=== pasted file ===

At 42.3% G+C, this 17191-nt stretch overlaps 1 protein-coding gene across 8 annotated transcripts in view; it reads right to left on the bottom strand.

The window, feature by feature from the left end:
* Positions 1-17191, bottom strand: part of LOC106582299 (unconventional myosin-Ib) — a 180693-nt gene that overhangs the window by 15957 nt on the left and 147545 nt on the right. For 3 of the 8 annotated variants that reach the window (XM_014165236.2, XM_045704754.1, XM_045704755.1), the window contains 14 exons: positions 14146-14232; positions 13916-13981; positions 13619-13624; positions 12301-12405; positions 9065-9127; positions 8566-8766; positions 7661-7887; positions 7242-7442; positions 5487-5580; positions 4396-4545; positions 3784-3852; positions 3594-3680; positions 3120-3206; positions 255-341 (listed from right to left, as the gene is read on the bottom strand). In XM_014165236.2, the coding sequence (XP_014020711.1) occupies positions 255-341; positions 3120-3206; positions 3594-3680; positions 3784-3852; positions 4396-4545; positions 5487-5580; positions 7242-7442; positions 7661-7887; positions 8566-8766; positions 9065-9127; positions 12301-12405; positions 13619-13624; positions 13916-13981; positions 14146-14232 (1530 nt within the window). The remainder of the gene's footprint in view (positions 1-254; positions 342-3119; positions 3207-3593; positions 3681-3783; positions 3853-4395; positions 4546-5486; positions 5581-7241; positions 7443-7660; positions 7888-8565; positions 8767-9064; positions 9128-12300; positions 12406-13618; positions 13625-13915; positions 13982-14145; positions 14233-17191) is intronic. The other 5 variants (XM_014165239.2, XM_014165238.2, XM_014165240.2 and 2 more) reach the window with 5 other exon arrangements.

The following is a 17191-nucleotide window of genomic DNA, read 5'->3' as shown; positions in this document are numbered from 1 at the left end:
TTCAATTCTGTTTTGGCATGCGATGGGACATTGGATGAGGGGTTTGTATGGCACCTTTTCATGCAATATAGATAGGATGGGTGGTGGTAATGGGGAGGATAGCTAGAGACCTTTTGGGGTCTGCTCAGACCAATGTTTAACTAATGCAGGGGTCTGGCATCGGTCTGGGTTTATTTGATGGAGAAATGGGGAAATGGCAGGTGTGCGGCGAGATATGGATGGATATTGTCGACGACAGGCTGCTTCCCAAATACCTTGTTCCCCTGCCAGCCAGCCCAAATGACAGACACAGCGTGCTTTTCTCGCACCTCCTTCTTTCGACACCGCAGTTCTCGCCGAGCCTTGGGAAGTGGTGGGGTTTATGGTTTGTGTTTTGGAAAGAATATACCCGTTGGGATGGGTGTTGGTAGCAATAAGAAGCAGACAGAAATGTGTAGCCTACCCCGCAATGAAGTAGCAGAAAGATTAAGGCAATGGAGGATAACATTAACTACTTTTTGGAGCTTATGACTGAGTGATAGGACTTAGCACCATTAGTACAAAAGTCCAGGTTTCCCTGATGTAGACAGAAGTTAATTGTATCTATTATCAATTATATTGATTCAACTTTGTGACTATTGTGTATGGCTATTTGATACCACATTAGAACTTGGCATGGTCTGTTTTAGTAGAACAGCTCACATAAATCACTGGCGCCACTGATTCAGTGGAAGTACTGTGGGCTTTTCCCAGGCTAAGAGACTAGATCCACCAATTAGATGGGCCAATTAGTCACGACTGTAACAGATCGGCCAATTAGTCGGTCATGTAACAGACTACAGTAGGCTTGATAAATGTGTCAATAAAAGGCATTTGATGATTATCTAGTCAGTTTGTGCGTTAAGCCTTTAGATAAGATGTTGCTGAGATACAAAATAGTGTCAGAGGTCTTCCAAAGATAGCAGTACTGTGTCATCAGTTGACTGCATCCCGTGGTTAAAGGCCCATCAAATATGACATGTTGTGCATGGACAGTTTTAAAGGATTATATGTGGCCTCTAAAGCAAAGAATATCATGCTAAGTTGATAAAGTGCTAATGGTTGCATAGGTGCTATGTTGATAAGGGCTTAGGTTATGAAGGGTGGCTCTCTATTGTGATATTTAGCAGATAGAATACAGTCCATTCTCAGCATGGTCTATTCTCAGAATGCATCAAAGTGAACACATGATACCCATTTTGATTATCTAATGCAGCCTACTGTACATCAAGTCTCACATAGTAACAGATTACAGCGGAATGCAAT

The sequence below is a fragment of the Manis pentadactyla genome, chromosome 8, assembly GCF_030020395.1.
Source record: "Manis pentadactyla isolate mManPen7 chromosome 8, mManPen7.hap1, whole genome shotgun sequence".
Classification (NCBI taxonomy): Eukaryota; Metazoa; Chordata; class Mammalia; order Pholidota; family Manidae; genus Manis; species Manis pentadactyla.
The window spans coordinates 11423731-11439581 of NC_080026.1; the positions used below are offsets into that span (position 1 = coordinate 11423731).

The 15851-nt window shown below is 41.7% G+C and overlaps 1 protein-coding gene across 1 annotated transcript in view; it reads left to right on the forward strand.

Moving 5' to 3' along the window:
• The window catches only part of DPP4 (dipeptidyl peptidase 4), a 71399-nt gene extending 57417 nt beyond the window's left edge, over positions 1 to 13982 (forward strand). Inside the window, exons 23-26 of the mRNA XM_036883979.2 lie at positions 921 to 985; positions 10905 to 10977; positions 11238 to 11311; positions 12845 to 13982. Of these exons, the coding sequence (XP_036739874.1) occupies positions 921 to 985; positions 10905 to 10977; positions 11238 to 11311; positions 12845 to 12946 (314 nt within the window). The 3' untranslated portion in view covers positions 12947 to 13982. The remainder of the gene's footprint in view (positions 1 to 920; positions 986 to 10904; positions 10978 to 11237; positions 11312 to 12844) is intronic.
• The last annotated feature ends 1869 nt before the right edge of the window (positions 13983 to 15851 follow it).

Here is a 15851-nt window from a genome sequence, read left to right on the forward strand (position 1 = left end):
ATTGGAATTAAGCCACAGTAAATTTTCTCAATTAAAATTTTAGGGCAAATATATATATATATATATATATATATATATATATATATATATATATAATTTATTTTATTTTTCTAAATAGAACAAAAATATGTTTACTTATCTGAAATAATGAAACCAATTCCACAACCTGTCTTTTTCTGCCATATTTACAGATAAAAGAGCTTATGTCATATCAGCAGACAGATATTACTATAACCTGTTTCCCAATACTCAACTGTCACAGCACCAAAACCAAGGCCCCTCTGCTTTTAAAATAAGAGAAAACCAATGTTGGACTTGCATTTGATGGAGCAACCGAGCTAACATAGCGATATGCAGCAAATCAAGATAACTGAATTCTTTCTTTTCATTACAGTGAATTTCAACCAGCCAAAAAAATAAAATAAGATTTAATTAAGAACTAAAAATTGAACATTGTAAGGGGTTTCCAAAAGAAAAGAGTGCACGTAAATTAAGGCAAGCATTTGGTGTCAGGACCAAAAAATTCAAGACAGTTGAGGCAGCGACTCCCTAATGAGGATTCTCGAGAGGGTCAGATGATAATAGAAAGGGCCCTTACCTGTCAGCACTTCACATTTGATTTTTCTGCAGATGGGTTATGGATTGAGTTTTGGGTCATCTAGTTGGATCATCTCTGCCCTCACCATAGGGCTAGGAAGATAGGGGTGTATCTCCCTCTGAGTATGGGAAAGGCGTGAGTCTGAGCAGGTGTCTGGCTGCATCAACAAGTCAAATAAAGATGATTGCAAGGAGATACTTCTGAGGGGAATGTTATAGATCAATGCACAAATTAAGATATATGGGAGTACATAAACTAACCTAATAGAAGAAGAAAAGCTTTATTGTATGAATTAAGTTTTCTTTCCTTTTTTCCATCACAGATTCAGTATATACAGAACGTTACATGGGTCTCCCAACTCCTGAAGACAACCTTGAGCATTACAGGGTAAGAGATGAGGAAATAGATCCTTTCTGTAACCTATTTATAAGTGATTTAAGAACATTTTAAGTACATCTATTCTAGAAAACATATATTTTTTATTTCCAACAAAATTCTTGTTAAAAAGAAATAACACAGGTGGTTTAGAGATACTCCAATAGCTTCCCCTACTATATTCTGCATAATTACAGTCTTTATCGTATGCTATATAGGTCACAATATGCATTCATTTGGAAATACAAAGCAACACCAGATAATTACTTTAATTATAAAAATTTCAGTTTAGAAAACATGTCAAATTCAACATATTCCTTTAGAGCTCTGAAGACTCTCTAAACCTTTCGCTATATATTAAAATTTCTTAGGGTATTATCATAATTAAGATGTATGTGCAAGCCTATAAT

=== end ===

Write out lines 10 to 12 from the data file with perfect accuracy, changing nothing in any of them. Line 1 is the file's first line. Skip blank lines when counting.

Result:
The 15851-nt window shown below is 41.7% G+C and overlaps 1 protein-coding gene across 1 annotated transcript in view; it reads left to right on the forward strand.

Moving 5' to 3' along the window:
• The window catches only part of DPP4 (dipeptidyl peptidase 4), a 71399-nt gene extending 57417 nt beyond the window's left edge, over positions 1 to 13982 (forward strand). Inside the window, exons 23-26 of the mRNA XM_036883979.2 lie at positions 921 to 985; positions 10905 to 10977; positions 11238 to 11311; positions 12845 to 13982. Of these exons, the coding sequence (XP_036739874.1) occupies positions 921 to 985; positions 10905 to 10977; positions 11238 to 11311; positions 12845 to 12946 (314 nt within the window). The 3' untranslated portion in view covers positions 12947 to 13982. The remainder of the gene's footprint in view (positions 1 to 920; positions 986 to 10904; positions 10978 to 11237; positions 11312 to 12844) is intronic.